At the beginning of the last decade, according to the Entertainment Retailer’s Association, the annual UK video market – comprised of physical retail, physical rental and digital – was worth just over £2.4bn. By 2019, this had grown to £2.6bn.
And whilst in 2010 Brits were buying over £2bn of TV shows and movies to own and keep, by 2019 this spend had shrunk 77% to £477m. Physical rental had evaporated even more rapidly, 92%, from £278m to £23m. Digital, however, made up of SVOD and TVOD (but not including PPV and specialist sports) grew over 1,200% to £2.1bn.
These numbers tell us, I think, two things. First, that the owner-renter-streamer model seems to have almost inverted over the past ten years. £477m in physical sales is still significant but it’s clear that for video, consumers are becoming increasingly comfortable in not buying to keep; confident that, with a short wait as premium content passes through the pay windows, they’ll always find something to watch on the services they subscribe to.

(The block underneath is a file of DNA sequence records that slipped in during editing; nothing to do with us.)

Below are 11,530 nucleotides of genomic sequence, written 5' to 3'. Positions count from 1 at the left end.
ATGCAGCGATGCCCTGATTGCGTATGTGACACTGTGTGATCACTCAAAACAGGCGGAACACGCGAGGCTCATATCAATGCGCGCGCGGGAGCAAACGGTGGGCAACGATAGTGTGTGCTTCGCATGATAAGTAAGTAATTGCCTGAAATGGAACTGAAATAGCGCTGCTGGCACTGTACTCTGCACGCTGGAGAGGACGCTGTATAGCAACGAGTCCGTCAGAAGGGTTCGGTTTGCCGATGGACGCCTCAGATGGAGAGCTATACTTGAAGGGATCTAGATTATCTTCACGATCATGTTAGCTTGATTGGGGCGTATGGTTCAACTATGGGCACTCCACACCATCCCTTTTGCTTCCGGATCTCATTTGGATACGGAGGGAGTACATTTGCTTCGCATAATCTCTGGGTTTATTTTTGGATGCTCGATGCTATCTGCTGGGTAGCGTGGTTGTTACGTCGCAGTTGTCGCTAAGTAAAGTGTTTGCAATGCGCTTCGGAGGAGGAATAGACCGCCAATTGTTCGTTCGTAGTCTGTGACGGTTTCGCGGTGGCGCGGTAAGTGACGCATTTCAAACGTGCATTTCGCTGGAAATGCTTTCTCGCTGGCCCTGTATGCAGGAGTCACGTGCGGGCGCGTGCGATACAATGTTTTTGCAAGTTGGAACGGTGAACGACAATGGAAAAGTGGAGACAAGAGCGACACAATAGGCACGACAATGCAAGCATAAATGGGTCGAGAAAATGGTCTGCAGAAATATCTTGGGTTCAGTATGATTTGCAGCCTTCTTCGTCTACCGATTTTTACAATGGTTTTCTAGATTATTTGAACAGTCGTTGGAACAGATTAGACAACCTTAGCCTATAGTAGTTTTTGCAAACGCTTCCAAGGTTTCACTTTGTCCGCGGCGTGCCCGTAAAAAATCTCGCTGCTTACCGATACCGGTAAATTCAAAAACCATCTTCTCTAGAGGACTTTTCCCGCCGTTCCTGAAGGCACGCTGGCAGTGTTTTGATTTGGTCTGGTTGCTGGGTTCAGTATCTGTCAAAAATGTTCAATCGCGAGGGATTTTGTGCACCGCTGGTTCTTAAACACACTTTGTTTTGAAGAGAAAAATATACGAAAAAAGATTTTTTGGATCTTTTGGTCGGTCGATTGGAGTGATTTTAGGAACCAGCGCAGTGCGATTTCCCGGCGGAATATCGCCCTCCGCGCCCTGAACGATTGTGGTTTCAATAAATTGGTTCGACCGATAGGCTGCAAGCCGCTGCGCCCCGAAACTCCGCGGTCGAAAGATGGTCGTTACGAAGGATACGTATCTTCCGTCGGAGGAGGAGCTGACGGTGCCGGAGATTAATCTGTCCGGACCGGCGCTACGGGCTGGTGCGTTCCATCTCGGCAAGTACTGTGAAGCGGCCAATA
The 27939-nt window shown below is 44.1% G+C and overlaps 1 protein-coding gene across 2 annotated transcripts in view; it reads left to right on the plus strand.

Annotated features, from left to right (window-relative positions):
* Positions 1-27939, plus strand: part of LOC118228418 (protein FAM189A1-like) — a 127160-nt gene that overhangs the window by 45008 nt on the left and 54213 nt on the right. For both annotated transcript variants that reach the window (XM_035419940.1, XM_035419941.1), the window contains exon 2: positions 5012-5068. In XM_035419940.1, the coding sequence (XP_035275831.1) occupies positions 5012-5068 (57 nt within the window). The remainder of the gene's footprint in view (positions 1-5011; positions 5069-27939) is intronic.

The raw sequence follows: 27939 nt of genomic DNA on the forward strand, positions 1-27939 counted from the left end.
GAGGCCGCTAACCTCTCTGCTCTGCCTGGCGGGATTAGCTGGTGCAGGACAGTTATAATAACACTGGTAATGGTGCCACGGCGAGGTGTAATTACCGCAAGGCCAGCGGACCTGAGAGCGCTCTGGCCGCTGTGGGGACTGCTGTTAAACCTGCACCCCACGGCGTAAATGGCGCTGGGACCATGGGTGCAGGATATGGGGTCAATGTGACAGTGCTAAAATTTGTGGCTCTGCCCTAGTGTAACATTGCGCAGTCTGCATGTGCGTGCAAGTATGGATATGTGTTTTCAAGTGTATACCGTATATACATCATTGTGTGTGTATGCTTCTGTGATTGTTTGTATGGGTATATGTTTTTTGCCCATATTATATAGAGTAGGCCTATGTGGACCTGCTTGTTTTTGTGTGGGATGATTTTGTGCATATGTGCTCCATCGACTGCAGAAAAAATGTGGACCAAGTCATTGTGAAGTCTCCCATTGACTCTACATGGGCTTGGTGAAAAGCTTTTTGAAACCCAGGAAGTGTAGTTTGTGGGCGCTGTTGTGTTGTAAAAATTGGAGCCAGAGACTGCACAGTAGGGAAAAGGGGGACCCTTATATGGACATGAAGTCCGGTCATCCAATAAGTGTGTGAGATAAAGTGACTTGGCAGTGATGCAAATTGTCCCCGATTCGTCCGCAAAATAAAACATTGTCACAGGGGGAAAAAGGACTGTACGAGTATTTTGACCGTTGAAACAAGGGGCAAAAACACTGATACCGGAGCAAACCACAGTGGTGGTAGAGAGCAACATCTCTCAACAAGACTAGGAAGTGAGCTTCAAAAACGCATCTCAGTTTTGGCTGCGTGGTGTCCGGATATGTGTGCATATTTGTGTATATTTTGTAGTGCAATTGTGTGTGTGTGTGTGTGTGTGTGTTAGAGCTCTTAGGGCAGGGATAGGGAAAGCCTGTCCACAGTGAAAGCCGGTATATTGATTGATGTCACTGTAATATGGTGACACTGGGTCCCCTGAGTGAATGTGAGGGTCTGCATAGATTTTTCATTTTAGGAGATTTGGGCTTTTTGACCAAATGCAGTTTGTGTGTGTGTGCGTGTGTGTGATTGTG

Second, and rather more worryingly for broadcasters, film studios, operators and service-providers, is the relative lack of growth in the market overall. Consumers have transferred their physical rental spend almost entirely from Blockbusters to Netflix, Amazon and Sky (via NOW TV) but their budgets haven’t expanded to spend much more (only 3.5% more says the ERA) on video. Will that change now as Apple, Disney, NBCU and WarnerMedia enter the arena?
I've been working in online video since 2005 and have held senior roles at NBC Universal, ITN and Virgin Media. I've also completed VOD projects for the BBC, Netflix, Sony Pictures and a host of broadcasters and service-providers all over the world. Catch me on our weekly debate show, OTT Question Time, or drop me a line on LinkedIn.